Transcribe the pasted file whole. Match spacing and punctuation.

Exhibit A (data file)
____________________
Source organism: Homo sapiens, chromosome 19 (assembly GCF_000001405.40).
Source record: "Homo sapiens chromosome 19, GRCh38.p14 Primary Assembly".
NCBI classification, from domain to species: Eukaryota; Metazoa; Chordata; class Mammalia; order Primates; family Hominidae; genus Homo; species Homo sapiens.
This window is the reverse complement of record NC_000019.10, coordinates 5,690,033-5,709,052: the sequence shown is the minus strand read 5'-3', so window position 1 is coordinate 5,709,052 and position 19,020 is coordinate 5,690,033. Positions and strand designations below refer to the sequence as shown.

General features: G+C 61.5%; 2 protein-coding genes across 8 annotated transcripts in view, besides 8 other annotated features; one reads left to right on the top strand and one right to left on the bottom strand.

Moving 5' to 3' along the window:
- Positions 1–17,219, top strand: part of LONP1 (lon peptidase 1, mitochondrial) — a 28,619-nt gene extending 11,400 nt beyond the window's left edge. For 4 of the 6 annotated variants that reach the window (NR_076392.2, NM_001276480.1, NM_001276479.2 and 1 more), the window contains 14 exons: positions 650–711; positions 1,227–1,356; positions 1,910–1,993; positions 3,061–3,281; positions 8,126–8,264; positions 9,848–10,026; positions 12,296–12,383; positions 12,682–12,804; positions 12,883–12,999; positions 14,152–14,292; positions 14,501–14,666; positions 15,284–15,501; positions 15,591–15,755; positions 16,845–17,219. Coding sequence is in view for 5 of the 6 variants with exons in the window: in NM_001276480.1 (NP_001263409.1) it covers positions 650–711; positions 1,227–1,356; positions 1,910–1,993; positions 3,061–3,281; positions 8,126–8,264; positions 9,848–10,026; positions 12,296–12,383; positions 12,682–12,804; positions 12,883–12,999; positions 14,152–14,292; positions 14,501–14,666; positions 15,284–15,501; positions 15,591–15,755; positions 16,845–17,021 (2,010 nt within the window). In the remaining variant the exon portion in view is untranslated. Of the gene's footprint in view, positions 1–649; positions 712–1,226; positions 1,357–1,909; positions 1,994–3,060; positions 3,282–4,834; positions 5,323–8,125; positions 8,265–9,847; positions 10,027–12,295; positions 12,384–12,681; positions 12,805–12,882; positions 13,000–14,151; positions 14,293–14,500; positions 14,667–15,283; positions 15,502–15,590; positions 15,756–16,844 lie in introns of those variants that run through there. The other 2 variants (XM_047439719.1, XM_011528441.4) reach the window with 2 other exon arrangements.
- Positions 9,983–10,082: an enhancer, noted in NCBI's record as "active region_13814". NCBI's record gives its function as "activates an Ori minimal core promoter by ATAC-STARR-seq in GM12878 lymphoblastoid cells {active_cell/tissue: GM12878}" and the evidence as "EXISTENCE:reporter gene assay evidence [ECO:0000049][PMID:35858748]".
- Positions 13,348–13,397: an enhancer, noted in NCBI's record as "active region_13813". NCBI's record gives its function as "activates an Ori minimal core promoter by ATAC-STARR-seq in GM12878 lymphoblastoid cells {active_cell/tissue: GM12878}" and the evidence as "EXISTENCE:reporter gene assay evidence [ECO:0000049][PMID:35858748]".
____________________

Source organism: Homo sapiens, chromosome 19 (assembly GCF_000001405.40).
Source record: "Homo sapiens chromosome 19, GRCh38.p14 Primary Assembly".
NCBI classification, from domain to species: Eukaryota; Metazoa; Chordata; class Mammalia; order Primates; family Hominidae; genus Homo; species Homo sapiens.
This window is the reverse complement of record NC_000019.10, coordinates 5,690,033-5,709,052: the sequence shown is the minus strand read 5'-3', so window position 1 is coordinate 5,709,052 and position 19,020 is coordinate 5,690,033. Positions and strand designations below refer to the sequence as shown.

General features: G+C 61.5%; 2 protein-coding genes across 8 annotated transcripts in view, besides 8 other annotated features; one reads left to right on the top strand and one right to left on the bottom strand.

Moving 5' to 3' along the window:
- Positions 1–17,219, top strand: part of LONP1 (lon peptidase 1, mitochondrial) — a 28,619-nt gene extending 11,400 nt beyond the window's left edge. For 4 of the 6 annotated variants that reach the window (NR_076392.2, NM_001276480.1, NM_001276479.2 and 1 more), the window contains 14 exons: positions 650–711; positions 1,227–1,356; positions 1,910–1,993; positions 3,061–3,281; positions 8,126–8,264; positions 9,848–10,026; positions 12,296–12,383; positions 12,682–12,804; positions 12,883–12,999; positions 14,152–14,292; positions 14,501–14,666; positions 15,284–15,501; positions 15,591–15,755; positions 16,845–17,219. Coding sequence is in view for 5 of the 6 variants with exons in the window: in NM_001276480.1 (NP_001263409.1) it covers positions 650–711; positions 1,227–1,356; positions 1,910–1,993; positions 3,061–3,281; positions 8,126–8,264; positions 9,848–10,026; positions 12,296–12,383; positions 12,682–12,804; positions 12,883–12,999; positions 14,152–14,292; positions 14,501–14,666; positions 15,284–15,501; positions 15,591–15,755; positions 16,845–17,021 (2,010 nt within the window). In the remaining variant the exon portion in view is untranslated. Of the gene's footprint in view, positions 1–649; positions 712–1,226; positions 1,357–1,909; positions 1,994–3,060; positions 3,282–4,834; positions 5,323–8,125; positions 8,265–9,847; positions 10,027–12,295; positions 12,384–12,681; positions 12,805–12,882; positions 13,000–14,151; positions 14,293–14,500; positions 14,667–15,283; positions 15,502–15,590; positions 15,756–16,844 lie in introns of those variants that run through there. The other 2 variants (XM_047439719.1, XM_011528441.4) reach the window with 2 other exon arrangements.
- Positions 9,983–10,082: an enhancer, noted in NCBI's record as "active region_13814". NCBI's record gives its function as "activates an Ori minimal core promoter by ATAC-STARR-seq in GM12878 lymphoblastoid cells {active_cell/tissue: GM12878}" and the evidence as "EXISTENCE:reporter gene assay evidence [ECO:0000049][PMID:35858748]".
- Positions 13,348–13,397: an enhancer, noted in NCBI's record as "active region_13813". NCBI's record gives its function as "activates an Ori minimal core promoter by ATAC-STARR-seq in GM12878 lymphoblastoid cells {active_cell/tissue: GM12878}" and the evidence as "EXISTENCE:reporter gene assay evidence [ECO:0000049][PMID:35858748]".